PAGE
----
- Cyrus Samii on pursuing external validity by letting treatments vary.
- From the latest EconJournalWatch: replications in economics: a progress report
- Marc Bellemare on key books for development economists (especially those interested in agriculture) to read – there are a couple here that I hadn’t heard of which he has now sparked my interest in reading
As a pilot initiative, our key questions were:
- Is there a supply of new ideas that researchers have that are not currently being tried? Will researchers take the time to put these ideas forward?
- Is there a demand from operational teams and governments working on SME projects for new ideas in this space?
- Can we form matches between this supply and demand?
Almost four years ago I wrote a blog post titled “Advocating a treatment that may not help the treated?”, which was in response to the news that starting treatment with antiretroviral drugs immediately rather than waiting until the then standard of falling below a CD4+ count of 250 significantly reduced transmission of HIV among HIV-discordant couples. The study also reported effects on the health of the HIV-infected partner and found that the evidence for any beneficial effects for the person being treated were weak at best.
Nighttime lights satellite imagery (DMSP-NTL) are now a popular data source among economists. In a sentence, these imagery encompass almost all inhabited areas of the globe, and record the average quantity of light observed at each pixel (nominal size ~1km2) across cloud-free nights for every year, 1992-2012. In under-developed or conflicted regions, where survey or census data at a fine level of spatial and temporal disaggregation are seldom available or reliable or comparable over space or time, NTL and other satellite imagery can be an excellent resource. Recent economics papers have used NTL to study growth of cities in sub-Saharan Africa (Storeygard (2015)), production activity in blockaded Palestinian towns of the West Bank (Abrahams (2015), van der Weide et al (2015)), and urban form in China (Baum-Snow & Turner (2015)) and India (Harari (2015)).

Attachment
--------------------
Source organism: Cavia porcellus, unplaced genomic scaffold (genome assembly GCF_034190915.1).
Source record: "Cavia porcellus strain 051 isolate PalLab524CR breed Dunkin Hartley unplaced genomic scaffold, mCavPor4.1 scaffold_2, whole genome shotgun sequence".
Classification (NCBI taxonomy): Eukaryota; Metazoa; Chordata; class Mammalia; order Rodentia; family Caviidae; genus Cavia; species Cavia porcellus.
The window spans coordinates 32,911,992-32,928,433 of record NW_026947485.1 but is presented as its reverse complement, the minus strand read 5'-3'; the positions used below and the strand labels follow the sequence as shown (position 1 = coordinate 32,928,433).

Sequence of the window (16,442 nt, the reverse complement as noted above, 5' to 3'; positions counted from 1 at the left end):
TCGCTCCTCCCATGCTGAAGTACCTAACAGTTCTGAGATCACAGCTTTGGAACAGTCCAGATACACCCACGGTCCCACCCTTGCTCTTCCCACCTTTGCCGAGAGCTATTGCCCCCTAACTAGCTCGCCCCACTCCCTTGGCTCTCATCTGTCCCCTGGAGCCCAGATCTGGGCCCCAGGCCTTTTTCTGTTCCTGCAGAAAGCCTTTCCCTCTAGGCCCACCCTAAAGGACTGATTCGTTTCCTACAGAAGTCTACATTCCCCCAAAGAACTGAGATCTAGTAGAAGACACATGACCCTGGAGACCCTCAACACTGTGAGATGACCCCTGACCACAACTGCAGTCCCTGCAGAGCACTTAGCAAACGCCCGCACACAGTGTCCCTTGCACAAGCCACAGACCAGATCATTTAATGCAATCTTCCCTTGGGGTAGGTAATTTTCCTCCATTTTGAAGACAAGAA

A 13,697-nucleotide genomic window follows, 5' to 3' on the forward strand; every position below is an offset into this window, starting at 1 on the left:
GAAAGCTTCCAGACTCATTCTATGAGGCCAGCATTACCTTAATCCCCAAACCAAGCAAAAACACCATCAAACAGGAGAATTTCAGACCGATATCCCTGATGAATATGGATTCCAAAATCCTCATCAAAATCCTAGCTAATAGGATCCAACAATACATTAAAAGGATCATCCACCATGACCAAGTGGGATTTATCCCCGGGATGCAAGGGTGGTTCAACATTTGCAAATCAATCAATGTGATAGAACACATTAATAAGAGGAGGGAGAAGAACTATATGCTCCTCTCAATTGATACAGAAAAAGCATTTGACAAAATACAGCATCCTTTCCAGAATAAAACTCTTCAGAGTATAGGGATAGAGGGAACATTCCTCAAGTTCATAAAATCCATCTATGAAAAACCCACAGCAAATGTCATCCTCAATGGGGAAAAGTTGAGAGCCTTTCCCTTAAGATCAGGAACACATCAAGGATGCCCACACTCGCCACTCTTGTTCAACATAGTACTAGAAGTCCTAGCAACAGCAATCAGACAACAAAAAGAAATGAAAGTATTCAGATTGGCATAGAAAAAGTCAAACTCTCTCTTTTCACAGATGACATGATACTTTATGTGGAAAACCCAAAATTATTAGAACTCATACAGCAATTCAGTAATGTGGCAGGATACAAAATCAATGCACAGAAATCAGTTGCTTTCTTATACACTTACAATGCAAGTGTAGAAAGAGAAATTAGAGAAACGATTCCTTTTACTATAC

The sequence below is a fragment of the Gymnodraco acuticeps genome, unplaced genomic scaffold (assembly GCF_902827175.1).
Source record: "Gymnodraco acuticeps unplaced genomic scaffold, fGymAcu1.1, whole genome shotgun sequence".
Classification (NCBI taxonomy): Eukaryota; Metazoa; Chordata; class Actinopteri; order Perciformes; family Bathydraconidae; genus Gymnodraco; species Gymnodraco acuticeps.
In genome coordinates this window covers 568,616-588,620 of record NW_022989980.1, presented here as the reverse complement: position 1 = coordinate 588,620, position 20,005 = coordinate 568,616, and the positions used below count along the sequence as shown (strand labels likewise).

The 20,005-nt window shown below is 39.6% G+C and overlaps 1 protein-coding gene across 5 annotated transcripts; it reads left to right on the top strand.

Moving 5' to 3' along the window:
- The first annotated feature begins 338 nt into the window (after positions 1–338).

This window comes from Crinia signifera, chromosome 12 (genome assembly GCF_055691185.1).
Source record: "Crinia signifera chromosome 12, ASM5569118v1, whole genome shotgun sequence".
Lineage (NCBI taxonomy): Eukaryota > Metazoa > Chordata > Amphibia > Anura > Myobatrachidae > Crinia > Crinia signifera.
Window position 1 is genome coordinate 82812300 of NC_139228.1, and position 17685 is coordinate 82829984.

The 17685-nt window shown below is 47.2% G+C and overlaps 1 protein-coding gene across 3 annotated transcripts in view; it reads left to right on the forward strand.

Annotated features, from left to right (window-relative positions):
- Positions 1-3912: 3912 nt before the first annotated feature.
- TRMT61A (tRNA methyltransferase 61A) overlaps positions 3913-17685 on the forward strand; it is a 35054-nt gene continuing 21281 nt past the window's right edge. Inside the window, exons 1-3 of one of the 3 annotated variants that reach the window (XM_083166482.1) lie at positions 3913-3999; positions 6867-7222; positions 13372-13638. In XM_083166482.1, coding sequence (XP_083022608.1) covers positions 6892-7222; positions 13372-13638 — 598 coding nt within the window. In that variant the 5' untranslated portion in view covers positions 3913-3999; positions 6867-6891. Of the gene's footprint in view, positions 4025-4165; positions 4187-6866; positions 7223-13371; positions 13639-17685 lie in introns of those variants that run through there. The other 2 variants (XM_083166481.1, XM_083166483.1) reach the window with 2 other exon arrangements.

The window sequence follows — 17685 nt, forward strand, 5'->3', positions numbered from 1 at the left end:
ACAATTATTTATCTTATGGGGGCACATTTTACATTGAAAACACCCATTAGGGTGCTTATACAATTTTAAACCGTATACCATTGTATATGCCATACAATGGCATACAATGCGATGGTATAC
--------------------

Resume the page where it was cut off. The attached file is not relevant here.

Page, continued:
- Vera te Velde has a post summarizing nine new broken-windows theory experiments with really large effects (via Marginal revolution) and also interesting thoughts on using the Big-5 personality traits.
No thoughtful technocrat would copy a program in every detail for a given context in her or his country. That's because they know (among other things) that economics is not a science but a social (or dismal even) science, and so replication in the fashion of chemistry isn't an option. For economics, external validity in the strict scientific sense is a mirage.
- The impact of paying people direct into bank accounts instead of via cash – VoxEU on a new RCT in India.